That basic circumference is 100%. You are now given a percentage of that number for other parts of the sweater: neck, armholes, gussets, saddles, wrists, etc. Use simple math. For example,let's say the plan shows the armhole at the shoulder being 40% of the 100% circumference. If the body has 120 stitches, then you will pick up and knit 48 stitches at the armhole. (You could also start at the cuff - and there are percentages for that, too.) There are 12 basic sweater styles to plan from, each with its own fine-tuned percentages. For length of the arms and the body, you simply use your own arms and the lengths from that favorite sweater.

Another thing: the authors encourage "knitting in the round" which is also part of the "old way." Use circular needles and double-pointed needles. Now that I've done so, I can't imagine going back to straight needles except for a few things. Sweaters are completed with only a couple of seams at the most, and I find circular needles much easier to handle than straight needles.

And it works! I'm just now finishing a sweater I've had pictured in my mind for years. It fits perfectly. I am so excited - from now on I'll be knitting MY sweaters, using MY gauges, with yarns that _I_ have chosen, and with patterns - colors or textures - that _I_ have in mind. Freedom!

If you are already an experienced knitter, you can use this book with ease. If you are a beginner with some successes under your belt, I would get something like "Vogue Knitting: The Ultimate Knitting Book" (tried and true!) which gives you all of the techniques for knitting in clear language and excellent photos. It would make a great companion to "Knitting in the Old Way," and will have you feeling very comfortable as you grow in experience.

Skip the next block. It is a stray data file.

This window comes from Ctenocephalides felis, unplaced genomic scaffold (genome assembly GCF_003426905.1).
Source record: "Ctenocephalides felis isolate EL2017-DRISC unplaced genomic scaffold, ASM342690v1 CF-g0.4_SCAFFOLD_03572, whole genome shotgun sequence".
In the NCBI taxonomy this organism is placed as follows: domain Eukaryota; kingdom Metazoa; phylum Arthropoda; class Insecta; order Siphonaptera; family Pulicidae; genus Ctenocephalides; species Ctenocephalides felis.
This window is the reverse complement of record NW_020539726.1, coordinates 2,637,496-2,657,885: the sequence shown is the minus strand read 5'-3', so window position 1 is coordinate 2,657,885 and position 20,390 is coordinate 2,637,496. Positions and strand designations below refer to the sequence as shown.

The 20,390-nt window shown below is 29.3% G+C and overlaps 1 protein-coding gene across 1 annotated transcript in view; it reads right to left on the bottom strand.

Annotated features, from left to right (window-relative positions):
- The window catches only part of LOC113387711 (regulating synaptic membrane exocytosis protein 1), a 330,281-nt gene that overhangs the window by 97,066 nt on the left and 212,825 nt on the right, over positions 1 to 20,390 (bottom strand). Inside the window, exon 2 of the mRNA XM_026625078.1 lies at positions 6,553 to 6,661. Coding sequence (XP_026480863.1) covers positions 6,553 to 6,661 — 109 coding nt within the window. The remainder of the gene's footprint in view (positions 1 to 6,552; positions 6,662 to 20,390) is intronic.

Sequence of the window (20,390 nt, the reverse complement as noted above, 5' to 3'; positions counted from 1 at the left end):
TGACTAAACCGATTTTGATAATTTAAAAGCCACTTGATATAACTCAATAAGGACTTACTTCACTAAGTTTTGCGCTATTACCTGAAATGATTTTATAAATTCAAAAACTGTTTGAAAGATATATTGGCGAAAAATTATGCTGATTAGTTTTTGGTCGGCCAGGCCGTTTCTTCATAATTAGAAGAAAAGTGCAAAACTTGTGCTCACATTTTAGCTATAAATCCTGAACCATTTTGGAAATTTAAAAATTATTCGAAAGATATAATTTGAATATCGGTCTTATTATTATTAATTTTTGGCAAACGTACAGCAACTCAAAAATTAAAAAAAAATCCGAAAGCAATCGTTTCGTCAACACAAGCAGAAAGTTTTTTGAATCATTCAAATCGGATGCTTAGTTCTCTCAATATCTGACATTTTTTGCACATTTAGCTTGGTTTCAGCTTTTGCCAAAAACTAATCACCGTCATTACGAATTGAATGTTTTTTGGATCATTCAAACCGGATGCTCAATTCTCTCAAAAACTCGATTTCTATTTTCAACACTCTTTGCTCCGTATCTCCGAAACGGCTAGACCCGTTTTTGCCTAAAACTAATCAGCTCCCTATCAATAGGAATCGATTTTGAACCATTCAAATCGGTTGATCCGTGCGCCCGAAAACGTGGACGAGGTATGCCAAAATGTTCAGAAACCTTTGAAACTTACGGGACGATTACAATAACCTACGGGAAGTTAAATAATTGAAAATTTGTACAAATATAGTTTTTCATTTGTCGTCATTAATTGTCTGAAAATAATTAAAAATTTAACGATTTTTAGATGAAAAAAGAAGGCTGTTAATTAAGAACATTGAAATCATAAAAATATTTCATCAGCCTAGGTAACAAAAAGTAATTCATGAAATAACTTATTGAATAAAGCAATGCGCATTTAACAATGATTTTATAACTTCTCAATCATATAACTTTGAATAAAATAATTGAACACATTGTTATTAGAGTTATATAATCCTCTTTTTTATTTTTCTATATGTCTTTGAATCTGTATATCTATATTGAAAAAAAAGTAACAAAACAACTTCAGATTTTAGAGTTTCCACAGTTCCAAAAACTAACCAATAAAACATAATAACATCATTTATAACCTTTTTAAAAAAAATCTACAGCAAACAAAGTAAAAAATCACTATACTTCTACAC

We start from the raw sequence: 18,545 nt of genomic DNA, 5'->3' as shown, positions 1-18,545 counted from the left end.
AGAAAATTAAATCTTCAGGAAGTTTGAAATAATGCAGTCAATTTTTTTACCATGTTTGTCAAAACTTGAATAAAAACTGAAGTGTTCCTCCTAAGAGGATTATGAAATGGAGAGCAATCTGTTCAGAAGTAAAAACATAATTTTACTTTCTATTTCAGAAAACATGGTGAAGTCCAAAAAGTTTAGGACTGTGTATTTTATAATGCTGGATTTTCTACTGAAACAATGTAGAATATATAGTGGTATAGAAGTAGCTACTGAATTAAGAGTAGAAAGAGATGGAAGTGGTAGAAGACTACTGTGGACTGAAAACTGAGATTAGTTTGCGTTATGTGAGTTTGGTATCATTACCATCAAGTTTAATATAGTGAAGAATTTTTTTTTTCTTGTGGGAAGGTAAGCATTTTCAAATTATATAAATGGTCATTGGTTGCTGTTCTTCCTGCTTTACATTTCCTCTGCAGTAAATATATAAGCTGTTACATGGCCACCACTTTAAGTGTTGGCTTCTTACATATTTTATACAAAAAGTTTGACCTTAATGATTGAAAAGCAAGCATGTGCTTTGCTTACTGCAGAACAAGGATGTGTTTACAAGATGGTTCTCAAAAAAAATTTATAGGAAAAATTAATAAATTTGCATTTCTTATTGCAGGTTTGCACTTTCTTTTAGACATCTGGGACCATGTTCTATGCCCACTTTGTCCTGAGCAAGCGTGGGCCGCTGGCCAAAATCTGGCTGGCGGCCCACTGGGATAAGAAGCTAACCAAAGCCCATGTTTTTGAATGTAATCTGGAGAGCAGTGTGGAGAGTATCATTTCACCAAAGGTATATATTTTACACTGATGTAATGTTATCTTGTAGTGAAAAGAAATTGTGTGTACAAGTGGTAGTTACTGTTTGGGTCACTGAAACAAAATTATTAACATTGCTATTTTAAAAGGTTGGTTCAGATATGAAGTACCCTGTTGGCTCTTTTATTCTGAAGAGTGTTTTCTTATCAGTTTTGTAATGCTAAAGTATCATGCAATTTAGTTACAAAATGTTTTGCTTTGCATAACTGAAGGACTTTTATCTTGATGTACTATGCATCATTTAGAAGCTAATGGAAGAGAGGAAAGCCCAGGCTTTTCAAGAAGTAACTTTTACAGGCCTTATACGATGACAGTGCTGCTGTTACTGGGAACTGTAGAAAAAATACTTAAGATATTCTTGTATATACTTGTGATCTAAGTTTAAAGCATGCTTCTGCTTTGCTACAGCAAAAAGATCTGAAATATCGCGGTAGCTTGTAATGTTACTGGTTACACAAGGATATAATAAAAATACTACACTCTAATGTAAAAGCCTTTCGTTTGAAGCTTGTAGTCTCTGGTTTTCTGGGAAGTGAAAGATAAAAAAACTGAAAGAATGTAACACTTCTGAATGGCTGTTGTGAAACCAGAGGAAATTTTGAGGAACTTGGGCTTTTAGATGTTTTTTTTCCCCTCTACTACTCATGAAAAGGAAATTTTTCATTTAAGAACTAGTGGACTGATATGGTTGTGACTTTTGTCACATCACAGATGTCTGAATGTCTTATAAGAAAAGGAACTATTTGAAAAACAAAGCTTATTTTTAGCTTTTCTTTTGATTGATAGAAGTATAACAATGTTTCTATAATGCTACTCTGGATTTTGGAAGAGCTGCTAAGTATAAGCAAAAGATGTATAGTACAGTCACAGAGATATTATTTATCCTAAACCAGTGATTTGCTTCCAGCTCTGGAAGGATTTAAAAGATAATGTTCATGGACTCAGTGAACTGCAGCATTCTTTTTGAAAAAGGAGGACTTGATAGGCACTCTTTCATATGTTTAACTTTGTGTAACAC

45 of 45 people found the following review helpful
5.0 out of 5 stars New Edition for "Old Way" 19 Mar 2004
By Joanna Daneman - Published on
Priscilla Gibson-Roberts is a top-notch knitter, spinner and scholar as well. Her classic spiral-bound volume "Knitting in the Old Way" was a coveted book on knitters' shelves.
Thankfully, it's been reissued and revised in print so that new generations of knitters can take advantage of her knowledge and skill. Here is where you can learn all about the traditional method of Norwegian knitting, where you knit a multicolor tube and essentially cut and sew, and then knit in sleeves and neck finishing. Traditional Scandinavian patterns and Eastern European techniques are featured but there is a lot more. If you like the craft of knitting mixed with ethnic history and lore, this is unparalleled. Fun to read, and yet useful as a guide to designing and knitting your own garments.
32 of 32 people found the following review helpful
4.0 out of 5 stars A Great General Text Book 29 Aug 2004
By Isabo - Published on
This is a great text book to be used as a guide for the more experienced knitters who are interested in designing their own unique cardigans and pullovers or vests knitted either in the round using several different steeking methods or knitted flat - various considerations of either method depending on the wool type/thickness and sweater design are discussed. Many different design options and considerations are discussed and quite a few different traditional models are explained. These methods can be taken as is or combined in a multitude of ways that is only limited by your imagination!

I would not recommend this book for a beginner! But it is a fabulous addition to my library!